Over 200 people gathered at the ICTY, including international officials, government officials, and judges. Also present were Novak Lukić, President of the ADCICTY ,and Gregor Guy-Smith, ADC Representative to the Advisory Committee of the MICT.

Prosecutor v. Radovan Karadžić (IT-95-5/18-1)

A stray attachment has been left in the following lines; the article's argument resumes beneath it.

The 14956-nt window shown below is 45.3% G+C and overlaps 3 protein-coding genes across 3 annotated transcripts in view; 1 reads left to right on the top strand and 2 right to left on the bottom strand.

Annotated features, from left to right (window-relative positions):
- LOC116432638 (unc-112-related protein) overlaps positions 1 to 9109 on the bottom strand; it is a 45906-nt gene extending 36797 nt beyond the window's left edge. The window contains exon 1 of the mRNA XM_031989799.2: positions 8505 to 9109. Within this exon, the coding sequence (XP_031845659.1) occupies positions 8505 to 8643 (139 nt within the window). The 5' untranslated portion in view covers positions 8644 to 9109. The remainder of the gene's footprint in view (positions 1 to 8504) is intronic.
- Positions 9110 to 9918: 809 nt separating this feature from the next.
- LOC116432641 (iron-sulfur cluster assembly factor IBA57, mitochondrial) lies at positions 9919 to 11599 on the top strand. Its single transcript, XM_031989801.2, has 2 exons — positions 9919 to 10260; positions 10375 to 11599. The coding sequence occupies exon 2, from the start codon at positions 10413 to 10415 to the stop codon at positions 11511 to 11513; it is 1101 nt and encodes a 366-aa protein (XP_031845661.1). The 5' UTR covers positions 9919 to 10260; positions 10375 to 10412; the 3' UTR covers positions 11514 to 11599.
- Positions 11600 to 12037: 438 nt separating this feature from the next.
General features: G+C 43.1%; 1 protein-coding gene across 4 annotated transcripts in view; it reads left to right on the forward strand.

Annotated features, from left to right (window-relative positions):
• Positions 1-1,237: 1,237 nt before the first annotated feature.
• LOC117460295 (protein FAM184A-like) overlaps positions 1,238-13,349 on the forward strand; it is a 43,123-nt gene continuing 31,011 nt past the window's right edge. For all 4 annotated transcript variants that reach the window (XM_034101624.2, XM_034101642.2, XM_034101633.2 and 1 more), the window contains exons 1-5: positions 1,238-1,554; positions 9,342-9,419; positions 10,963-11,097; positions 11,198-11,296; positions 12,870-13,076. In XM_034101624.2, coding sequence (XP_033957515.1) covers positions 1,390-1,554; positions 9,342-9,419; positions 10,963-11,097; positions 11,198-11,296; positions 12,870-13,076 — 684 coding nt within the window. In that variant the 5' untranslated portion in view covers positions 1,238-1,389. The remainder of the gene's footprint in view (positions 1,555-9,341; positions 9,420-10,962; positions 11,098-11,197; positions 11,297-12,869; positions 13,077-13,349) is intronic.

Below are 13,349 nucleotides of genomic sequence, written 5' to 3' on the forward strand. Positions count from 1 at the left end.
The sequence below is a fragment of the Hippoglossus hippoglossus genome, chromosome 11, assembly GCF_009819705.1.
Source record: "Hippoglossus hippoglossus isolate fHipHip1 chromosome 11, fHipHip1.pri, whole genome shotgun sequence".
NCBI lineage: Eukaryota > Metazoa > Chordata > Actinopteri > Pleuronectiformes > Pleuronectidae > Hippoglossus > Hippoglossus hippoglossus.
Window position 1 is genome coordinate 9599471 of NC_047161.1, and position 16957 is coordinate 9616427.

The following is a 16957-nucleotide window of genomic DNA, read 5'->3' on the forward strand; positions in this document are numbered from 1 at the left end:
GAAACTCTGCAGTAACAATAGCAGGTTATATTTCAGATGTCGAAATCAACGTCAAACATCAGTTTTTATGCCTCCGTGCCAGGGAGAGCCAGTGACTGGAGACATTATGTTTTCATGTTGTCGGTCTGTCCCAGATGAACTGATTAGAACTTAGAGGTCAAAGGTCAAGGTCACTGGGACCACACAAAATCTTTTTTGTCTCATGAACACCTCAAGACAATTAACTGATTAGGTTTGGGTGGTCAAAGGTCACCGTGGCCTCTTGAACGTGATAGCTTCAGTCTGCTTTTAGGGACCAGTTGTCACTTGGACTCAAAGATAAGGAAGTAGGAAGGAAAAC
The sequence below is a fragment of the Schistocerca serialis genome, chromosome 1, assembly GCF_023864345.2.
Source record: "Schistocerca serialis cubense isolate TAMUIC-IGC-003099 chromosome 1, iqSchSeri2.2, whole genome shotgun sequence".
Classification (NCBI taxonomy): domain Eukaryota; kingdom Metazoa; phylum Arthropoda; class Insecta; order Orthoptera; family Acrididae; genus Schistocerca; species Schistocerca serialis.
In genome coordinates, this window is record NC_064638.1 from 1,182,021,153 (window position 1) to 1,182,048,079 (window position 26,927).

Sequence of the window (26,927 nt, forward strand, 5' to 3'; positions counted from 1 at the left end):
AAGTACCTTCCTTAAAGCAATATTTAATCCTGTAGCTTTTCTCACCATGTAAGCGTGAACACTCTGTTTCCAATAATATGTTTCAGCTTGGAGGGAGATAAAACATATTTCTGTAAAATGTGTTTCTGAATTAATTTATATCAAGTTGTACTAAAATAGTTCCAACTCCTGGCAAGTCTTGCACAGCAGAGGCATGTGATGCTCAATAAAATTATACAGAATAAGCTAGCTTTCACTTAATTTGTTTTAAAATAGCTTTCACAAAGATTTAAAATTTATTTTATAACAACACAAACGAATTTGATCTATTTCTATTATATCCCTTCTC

ogdan Subotić, former Minister of Defence, testified between 19 and 21 June 2013. His testimony focused on his role in the Ministry of Defence during the relevant period, as well as his relationship with Radovan Bogdan Subotić Karadzić. Subotić maintained that the political leadership was severely undermined by the military, and thus beyond the control of Karadzić. Supporting his position that Mladić and Karadzić could not have formed a joint criminal enterprise, Subotić stated that they were at odds with each other. He further denied that Karadzić had any knowledge of the atrocities occurring in Srebrenica in the summer of 1995, saying that the signing of Directive 7 was the product of deceit. Also on 21 June, Petar Salapura, Colonel of the Republika Srpska Army (VRS) Intelligence Unit testified about the availability of intelligence from the start of the conflict leading up to the situation in Srebrenica in July 1995. Most notably, he acknowledged earlier, as a Prosecution witness, that many knew of the killings of Srebrenica Muslims in July 1995, but that Karadzić was not among them. Salapura testified that he never reported the crimes to Karadzić. Salapura further noted that these were the acts of individuals—not the military. Čedomir Zelenović, former member of the Crisis Staff of Zvornik municipality during 1992, gave his testimony on 24 and 25 June. Specifically, he testified that there was no plan to expel Muslims from the municipality of Zvornik. Conversely, he stated many Muslims preferred to leave Zvornik and that steps were taken to preserve the property rights of those who left. Though the Prosecution brought evidence of a nexus between the two groups, local authorities could no longer control the paramilitary units (particularly the Yellow Wasps) that “had taken a deep hold” and committed numerous crimes.